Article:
1930 Lucifer

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1930 Lucifer
1930Lucifer (Lightcurve Inversion).png
Lightcurve-based 3D-model of Lucifer
Discovery [1]
Discovered by E. Roemer
Discovery site NOFS (USNO)
Discovery date 29 October 1964
MPC designation (1930) Lucifer
Pronunciation /ˈljsɪfər/ LEW-si-fər
Named after
Lucifer (religion)[2]
1964 UA · 1954 SQ
1954 TC
main-belt · (outer)[3]
Orbital characteristics[1]
Epoch 4 September 2017 (JD 2458000.5)
Uncertainty parameter 0
Observation arc 62.61 yr (22,870 days)
Aphelion 3.3078 AU
Perihelion 2.4883 AU
2.8981 AU
Eccentricity 0.1414
4.93 yr (1,802 days)
0° 11m 59.28s / day
Inclination 14.057°
Physical characteristics
Dimensions 26.90 km (derived)[3]
27.00±3.2 km[4]
30.92±0.84 km[5]
34.04±11.55 km[6]
34.437±0.168 km[7]
36.335±0.376 km[8]
39.61±0.50 km[9]
13.0536±0.0005 h[10]
13.054±0.004 h[11]
13.056±0.005 h[12]
13.092±0.0808 h[13]
0.0886 (derived)[3]
SMASS = Cgh [1] · C[3]
10.818±0.002 (R)[13] · 10.9[4][8][9] · 11.00[5][6] · 11.1[1][3] ·

1930 Lucifer, provisional designation 1964 UA, is a carbonaceous asteroid from the outer regions of the asteroid belt, approximately 34 kilometers in diameter. It was discovered on 29 October 1964, by American astronomer Elizabeth Roemer at the Flagstaff station (NOFS) of the United States Naval Observatory (USNO).[14] It is named after Lucifer, the "shining one" or "light-bearer" form the Hebrew Bible.


Lucifer orbits the Sun in the outer main-belt at a distance of 2.5–3.3 AU once every 4 years and 11 months (1,802 days). Its orbit has an eccentricity of 0.14 and an inclination of 14° with respect to the ecliptic.[1] It was first identified as 1954 SQ at Goethe Link Observatory in 1954, extending the body's observation arc by 10 years prior to its official discovery observation at NOFS.[14]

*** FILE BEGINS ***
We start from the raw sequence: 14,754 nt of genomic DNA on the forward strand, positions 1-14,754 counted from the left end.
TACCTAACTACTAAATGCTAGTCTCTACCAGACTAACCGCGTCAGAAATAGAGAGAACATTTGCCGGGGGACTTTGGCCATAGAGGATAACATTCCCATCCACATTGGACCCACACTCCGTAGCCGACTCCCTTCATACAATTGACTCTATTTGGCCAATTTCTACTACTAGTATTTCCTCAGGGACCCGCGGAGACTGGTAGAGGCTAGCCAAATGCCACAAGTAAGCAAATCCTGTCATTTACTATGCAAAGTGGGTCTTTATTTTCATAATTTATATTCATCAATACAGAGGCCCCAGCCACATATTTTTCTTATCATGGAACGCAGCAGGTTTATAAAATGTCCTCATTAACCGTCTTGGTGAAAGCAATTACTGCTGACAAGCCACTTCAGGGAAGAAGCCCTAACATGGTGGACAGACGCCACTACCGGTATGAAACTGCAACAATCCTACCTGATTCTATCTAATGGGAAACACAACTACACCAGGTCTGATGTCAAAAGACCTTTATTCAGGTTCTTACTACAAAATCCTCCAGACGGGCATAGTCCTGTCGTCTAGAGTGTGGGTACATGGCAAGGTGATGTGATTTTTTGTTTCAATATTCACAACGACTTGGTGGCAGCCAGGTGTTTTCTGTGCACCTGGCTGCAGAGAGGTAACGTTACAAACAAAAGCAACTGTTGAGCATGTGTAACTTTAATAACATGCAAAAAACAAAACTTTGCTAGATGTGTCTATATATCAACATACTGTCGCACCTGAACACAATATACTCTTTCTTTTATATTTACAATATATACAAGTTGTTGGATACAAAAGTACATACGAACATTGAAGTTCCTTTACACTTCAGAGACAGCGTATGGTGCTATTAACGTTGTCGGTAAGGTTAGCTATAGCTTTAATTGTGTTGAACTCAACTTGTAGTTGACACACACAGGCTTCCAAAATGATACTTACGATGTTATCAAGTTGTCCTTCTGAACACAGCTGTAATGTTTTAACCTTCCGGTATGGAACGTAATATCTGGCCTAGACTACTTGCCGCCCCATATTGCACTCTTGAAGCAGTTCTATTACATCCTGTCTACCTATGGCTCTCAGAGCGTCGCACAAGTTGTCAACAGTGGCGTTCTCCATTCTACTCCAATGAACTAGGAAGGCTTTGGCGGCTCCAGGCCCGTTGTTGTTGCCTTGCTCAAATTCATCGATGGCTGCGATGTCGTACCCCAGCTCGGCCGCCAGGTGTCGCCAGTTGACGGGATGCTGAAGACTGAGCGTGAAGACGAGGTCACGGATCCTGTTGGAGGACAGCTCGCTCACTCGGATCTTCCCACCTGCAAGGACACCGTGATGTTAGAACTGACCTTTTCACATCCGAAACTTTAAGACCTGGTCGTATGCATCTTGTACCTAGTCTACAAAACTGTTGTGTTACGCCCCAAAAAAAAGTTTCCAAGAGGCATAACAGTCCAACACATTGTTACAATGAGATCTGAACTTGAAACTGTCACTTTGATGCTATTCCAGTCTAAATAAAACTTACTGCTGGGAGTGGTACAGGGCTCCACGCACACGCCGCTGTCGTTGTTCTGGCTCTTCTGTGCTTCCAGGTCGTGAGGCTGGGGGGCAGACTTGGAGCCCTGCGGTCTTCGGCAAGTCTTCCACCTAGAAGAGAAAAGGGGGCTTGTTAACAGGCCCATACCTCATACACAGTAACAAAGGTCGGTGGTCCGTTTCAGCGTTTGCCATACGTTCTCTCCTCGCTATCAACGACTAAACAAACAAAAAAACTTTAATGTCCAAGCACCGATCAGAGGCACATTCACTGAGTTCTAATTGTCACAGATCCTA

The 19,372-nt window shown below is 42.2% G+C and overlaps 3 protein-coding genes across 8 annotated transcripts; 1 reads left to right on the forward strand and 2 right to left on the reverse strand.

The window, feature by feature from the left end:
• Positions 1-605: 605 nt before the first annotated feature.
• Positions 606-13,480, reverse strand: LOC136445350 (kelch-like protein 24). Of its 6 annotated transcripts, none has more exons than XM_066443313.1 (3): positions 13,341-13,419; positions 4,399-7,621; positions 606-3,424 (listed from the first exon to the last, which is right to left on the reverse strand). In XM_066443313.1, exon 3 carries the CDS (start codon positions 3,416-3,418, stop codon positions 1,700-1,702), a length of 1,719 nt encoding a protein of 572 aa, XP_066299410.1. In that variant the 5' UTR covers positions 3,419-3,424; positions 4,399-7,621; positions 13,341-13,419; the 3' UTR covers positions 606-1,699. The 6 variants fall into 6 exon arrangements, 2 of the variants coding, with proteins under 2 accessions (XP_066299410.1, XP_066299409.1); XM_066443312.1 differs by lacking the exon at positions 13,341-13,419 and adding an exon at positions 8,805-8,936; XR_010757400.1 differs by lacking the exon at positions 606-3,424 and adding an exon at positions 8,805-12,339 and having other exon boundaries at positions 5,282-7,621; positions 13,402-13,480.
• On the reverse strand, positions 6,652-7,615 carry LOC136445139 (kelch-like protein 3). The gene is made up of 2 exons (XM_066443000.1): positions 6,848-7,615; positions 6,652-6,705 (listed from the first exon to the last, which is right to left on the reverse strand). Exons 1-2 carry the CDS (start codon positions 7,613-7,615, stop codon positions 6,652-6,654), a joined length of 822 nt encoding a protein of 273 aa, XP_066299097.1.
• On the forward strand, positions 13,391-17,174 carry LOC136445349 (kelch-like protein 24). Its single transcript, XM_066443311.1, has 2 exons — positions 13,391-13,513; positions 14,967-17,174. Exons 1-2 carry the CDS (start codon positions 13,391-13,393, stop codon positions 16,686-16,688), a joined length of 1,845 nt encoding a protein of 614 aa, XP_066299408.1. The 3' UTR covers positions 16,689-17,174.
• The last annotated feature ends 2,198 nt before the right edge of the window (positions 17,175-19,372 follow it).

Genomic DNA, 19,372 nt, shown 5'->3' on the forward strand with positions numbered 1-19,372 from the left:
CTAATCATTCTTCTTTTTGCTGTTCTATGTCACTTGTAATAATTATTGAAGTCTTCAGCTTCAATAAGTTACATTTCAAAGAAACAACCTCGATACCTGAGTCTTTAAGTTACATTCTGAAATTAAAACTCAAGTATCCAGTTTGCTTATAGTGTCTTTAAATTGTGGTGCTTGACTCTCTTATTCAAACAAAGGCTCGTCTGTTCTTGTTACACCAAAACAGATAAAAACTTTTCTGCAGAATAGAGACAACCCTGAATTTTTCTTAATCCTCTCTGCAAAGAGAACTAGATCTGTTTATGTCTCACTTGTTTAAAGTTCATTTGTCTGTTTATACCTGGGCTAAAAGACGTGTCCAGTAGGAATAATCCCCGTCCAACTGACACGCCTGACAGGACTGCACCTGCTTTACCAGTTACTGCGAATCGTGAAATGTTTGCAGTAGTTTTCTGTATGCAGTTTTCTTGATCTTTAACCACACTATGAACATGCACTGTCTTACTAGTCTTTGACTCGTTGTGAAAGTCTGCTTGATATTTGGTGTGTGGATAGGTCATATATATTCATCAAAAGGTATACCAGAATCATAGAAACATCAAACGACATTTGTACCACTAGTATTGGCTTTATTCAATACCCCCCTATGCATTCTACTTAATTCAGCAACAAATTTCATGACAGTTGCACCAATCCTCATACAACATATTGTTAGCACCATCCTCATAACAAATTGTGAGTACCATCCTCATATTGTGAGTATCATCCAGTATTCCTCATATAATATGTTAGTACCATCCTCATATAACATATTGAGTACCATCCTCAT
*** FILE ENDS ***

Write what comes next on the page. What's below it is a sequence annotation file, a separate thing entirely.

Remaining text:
Physical characteristics[edit]

Spectral type[edit]

In the SMASS taxonomy, Lucifer is a Cgh-type that belongs to the carbonaceous C-group of asteroids.[1]

Diameter and albedo[edit]

According to the surveys carried out by the Infrared Astronomical Satellite IRAS, the Japanese Akari satellite, and NASA's Wide-field Infrared Survey Explorer with its subsequent NEOWISE mission, Lucifer measures between 27.00 and 39.61 kilometers in diameter, and its surface has an albedo between 0.05 and 0.1058.[4][5][6][7][8][9] The Collaborative Asteroid Lightcurve Link derives an albedo of 0.0886 and calculates a diameter of 26.90 kilometers based on an absolute magnitude of 11.1.[3]

Rotation and pole axis[edit]

In October 2003, a rotational lightcurve of Lucifer was obtained from photometric observations by American astronomer Brian Warner at his Palmer Divide Observatory in Colorado. Lightcurve analysis gave a well-defined rotation period of 13.056 hours with a brightness amplitude of 0.44 magnitude (U=3).[12]

In January 2005, observations by astronomer Horacio Correia gave a concurring period of 13.054 hours and an amplitude of 0.22 magnitude (U=3).[11] In 2013, another lightcurve was obtained at the Palomar Transient Factory (U=2),[13] and a modeled lightcurve from various data sources, including the AstDyS database, gave another concurring period of 13.0536 hours and found a pole of (32.0°,17.0°).[10]


Lutz D. Schmadel's Dictionary of Minor Planet Names reads "Named for the proud, rebellious archangel, identified with Satan, who was expelled from heaven".[2] The official naming citation was published by the Minor Planet Center before November 1977 (M.P.C. 4419).[15]


  1. ^ a b c d e f "JPL Small-Body Database Browser: 1930 Lucifer (1964 UA)" (2017-05-05 last obs.). Jet Propulsion Laboratory. Retrieved 10 June 2017.